Category: Colorectal Cancer Prevention
Lauren M. Pascual
University of Miami, Jackson Memorial Hospital
It is estimated that 5% of individuals with colorectal cancer (CRC) have a mutation that increased their risk for the malignancy. Women are frequently assessed for genetic risks associated with breast cancer, however they may not be consistently screened for hereditary CRC syndromes. This study evaluated the rates of multi-generational family history documentation and subsequent referral for genetic counselling in women presenting for CRC screening at a university medical center.
Methods: A chart review evaluated all women referred to a university GI clinic for CRC screening during a 3 month period. Patient age, race and documentation of a family medical history (3+ generations) was obtained. Amsterdam II criteria, Bethesda criteria and Colorectal Cancer Risk Assessment Tool were used to determine who would qualify for genetic referral. A confidential Microsoft Excel database was generated. Analysis using Fisher’s Exact Test was performed with significance set at p< 0.05. The study was IRB approved.
Results: 500 medical records were reviewed. Self-reported race/ethnicity included 276 African-American (AA), 123 White, 32 Hispanic, 30 Asian, 20 other and 19 undocumented. 102 (20.4%) had a multi-generational family history. The mean age was 59.6 (range 33-89). White women were more likely to have a detailed family history documented compared to all other women (30.08% vs 16.48%; p=0.0016). AA compared to white women less often had multi-generational family histories obtained (17.03% vs 30.08%; p=0.0050). 64 of 500 women qualified for a genetic counseling referral with only 17 (26.56%) women referred. Those < 50 years compared to those >50 years old were more likely to be referred for genetic counselling (52.63% vs. 15.56%; p=0.0043).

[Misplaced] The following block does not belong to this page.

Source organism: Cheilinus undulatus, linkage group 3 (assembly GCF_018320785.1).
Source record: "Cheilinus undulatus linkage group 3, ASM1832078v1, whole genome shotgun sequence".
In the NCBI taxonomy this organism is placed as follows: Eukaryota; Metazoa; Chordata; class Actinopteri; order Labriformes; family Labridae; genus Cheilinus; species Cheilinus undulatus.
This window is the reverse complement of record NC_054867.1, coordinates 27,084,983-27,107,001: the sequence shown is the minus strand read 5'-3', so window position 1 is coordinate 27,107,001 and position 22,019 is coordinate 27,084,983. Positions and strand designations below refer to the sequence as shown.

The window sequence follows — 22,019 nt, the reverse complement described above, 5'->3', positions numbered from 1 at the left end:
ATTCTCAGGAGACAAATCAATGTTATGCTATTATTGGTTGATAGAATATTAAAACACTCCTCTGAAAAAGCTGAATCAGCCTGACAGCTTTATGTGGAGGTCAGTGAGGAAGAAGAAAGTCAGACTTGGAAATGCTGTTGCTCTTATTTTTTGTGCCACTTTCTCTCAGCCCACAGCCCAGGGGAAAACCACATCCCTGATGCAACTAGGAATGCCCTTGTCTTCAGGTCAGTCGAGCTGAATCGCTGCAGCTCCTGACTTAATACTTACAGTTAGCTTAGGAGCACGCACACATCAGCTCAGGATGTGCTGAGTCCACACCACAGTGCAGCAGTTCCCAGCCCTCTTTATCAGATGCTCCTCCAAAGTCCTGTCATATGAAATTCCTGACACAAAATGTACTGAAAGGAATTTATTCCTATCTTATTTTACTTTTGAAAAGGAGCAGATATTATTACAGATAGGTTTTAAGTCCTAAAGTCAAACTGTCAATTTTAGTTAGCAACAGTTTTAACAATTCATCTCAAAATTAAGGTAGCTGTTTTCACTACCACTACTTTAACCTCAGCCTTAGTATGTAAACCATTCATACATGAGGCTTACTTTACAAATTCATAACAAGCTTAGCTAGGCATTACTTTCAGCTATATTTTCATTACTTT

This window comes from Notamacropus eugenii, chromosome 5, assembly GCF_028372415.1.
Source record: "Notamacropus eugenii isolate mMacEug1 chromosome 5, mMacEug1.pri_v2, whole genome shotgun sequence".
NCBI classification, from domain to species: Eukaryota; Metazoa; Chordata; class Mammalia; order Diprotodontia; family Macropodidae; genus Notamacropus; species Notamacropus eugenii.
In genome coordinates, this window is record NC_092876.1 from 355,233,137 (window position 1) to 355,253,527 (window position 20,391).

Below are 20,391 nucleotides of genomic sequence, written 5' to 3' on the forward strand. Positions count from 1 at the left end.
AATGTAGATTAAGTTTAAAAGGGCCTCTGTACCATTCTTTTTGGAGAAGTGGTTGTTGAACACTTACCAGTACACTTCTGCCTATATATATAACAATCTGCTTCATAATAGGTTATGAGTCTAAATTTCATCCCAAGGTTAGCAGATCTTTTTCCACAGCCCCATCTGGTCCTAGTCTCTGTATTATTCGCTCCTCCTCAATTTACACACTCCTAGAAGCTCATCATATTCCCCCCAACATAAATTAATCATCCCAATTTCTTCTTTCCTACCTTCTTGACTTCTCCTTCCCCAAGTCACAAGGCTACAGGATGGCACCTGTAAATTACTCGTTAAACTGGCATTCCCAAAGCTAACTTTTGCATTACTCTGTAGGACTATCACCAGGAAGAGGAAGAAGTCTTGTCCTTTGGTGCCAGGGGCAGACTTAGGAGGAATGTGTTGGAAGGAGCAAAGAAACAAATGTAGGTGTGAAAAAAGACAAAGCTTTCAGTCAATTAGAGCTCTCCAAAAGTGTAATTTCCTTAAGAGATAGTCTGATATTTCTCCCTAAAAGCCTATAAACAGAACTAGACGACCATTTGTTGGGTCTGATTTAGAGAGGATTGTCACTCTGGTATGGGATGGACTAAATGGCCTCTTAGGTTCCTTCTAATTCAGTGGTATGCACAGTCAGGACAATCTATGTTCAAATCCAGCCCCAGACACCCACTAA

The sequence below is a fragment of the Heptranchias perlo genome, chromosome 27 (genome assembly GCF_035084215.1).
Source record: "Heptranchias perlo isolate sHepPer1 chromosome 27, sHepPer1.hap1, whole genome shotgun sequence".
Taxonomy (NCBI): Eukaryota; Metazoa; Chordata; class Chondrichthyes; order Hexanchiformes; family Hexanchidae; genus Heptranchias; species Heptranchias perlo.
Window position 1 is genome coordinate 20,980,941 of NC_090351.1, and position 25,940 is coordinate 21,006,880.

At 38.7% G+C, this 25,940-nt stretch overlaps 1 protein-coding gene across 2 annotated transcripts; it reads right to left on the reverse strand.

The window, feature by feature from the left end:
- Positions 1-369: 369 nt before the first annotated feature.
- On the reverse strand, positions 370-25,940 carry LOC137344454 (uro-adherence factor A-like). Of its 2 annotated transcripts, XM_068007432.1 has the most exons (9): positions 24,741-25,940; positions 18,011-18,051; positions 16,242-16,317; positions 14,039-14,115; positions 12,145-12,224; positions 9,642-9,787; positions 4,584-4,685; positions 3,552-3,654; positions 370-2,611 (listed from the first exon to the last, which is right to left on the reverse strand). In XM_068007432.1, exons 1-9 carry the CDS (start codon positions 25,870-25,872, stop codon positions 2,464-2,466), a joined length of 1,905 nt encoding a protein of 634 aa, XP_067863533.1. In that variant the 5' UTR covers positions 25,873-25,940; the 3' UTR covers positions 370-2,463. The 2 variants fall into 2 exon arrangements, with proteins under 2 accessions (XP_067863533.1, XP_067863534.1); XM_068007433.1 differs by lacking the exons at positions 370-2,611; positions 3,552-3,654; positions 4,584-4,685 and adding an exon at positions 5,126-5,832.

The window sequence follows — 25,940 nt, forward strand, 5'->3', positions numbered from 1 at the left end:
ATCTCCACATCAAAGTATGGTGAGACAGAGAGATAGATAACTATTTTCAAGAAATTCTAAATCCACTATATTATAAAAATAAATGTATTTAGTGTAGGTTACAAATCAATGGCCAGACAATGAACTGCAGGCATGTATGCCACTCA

Discussion: While it is well recognized that women can have genetic mutations associated with breast cancer, there may not be a similar awareness of hereditary CRC syndromes. This study revealed that detailed family medical histories to assess for CRC risk were not adequately obtained in women. Despite AA women having the highest rate of CRC among all women in the nation, multi-generational family medical histories were less often obtained. Additionally, women who qualified for genetic counseling were infrequently offered referrals. While this study is limited by single institutional design, reliance upon documentation and short duration, it highlights the need for increased identification and genetic counselling referrals for women at increased risk for CRC.
Lauren Pascual indicated no relevant financial relationships.
Danielle Kirelik indicated no relevant financial relationships.
Joseph Cioffi indicated no relevant financial relationships.
Marie Borum indicated no relevant financial relationships.